Infectious Diseases

We provide consultative services to hospitalized and non-hospitalized patients. Inpatient consultative services are provided both routinely and on an emergency basis, when necessary.

There are many diseases related to travel. Some of these include:

Chagas disease (American trypanosomiasis) – A parasite which is transmitted to animals and people by insect vectors and is found only in the Americas (mainly in rural areas of Latin America where poverty is widespread. Also referred to as American trypanosomiasis.

Cholera – Acute diarrheal illness caused by infection of the intestine (Vibrio Cholerae) and is transmitted by contaminated food and water.

Dengue Fever – There are four of these viruses (RNA, Flavivirus, family Flaviviridae and DENV) transmitted from the bite of an infected Aedes aegypti, most commonly referred to as a mosquito. Female mosquitos acquire DENV by biting viremic humans and become infective after an extrinsic incubation period of 8-12 days. The infected mosquito can then transmit DENV for the rest of its life (lifespan is approximately 1 month).

Hepatitis – Hepatitis means inflamation of the liver and also refers to a group of viral infections that affect the liver. The most common types are Hepatitis A, Hepatitis B, and Hepatitis C. Viral hepatitis is the leading cause of liver cancer and the most common reason for liver transplantation. Hepatitis A -Transmission can occur through direct person-to-person contact, exposure to contaminated water, ice, or shellfish harvested from sewage-contaminated water; or from fruits, vegetables or other foods that are eaten uncooked and that were contaminated during harvesting or subsequent handling. Hepatis B – Transmission by activities that involve contact with the blood, blood products, and other body fluids (such as semen). Hepatitis C – Transmission is bloodborne and occurs mainly through sharing drug-injection equipment, from transfusion of unscreened blood, or from untreated clotting factors. In developing countries, unsterile medicinal and other injection practices account for many infections. HCV is infrequently transmitted through sexual contact.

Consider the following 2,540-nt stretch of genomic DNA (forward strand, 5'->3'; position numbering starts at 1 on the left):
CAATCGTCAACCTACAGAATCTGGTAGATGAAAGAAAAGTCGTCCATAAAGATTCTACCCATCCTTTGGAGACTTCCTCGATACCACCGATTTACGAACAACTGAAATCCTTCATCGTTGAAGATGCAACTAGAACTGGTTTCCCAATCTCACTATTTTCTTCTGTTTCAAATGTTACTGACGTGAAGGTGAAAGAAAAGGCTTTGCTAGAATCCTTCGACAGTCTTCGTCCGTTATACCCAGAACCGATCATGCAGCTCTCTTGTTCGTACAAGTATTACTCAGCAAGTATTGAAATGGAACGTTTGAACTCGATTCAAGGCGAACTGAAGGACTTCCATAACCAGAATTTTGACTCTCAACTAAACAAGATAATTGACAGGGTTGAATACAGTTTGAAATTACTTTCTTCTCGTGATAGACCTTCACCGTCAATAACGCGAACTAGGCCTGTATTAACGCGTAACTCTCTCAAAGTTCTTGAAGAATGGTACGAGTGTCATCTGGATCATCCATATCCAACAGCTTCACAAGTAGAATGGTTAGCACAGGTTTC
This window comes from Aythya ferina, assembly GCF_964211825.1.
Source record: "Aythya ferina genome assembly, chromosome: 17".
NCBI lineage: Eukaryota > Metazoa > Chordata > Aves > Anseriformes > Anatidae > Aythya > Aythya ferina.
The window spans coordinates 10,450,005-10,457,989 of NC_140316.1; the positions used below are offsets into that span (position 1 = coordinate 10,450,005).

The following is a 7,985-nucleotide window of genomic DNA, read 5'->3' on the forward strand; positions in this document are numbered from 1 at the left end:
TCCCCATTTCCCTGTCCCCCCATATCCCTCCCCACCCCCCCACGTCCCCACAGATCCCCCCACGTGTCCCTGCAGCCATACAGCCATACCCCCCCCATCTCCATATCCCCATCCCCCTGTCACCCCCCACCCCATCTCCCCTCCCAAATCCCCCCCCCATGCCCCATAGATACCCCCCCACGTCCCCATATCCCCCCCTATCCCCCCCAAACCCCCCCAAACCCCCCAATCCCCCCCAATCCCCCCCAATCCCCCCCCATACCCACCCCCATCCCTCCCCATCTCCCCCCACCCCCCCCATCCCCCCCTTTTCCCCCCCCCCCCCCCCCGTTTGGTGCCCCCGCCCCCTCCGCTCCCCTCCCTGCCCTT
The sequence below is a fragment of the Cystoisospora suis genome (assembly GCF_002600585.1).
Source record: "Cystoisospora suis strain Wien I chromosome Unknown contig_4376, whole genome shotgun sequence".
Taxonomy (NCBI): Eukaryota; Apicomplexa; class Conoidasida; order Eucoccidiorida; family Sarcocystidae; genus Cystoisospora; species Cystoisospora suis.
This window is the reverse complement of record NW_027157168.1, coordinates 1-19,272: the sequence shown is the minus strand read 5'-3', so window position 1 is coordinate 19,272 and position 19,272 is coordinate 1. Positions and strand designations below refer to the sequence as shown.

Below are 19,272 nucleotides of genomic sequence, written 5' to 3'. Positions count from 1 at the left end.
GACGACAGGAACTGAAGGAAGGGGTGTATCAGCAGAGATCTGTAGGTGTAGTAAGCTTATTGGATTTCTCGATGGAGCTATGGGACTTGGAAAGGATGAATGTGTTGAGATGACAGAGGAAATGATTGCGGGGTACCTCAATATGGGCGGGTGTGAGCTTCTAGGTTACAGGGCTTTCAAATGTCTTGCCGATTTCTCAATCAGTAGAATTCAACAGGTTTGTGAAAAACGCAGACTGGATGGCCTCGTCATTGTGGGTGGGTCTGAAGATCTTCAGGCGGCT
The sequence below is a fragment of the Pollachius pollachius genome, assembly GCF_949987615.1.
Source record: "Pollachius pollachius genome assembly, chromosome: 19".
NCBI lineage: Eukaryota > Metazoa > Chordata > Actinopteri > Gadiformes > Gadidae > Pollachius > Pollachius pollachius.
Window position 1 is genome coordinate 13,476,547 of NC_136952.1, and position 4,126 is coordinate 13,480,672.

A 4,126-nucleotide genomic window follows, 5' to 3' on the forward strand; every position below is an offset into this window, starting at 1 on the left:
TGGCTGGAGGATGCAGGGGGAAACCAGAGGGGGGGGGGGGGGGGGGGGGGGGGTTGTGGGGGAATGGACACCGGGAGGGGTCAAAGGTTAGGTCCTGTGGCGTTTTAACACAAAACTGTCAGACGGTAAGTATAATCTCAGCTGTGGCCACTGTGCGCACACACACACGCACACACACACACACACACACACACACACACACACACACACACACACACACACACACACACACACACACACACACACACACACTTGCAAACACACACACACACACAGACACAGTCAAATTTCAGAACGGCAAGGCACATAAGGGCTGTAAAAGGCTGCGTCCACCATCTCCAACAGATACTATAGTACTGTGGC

Malaria – Transmitted by the bite of an infective female Anopheles mosquito. Occasionally transmission occurs by blood transfusion, organ transplantation, needle sharing, or congenitally from mother to fetus.

Typhoid Fever – Typhoid is an acute, life-threatening febrile illness caused by the bacterium (Salmonella enterica ) serotype Typhi. Transmitted by humans, no animal or environmental reservoirs have been identified. Typhoid and paratyphoid fever are most often acquired through consumption of water or food that has been contaminated by feces of an acutely infected or convalescent person or a chronic, asymptomatic carrier.

Some countries require an Official International Certificate of Vaccination for proof of Yellow Fever. Failure to comply can sometimes result in denial to enter a specific country. Other shots may be strongly recommended to protect your health and facilitate your travel from country to country.

Getting ready to travel abroad?
Learn more about recommended (and required) vaccinations for international travel.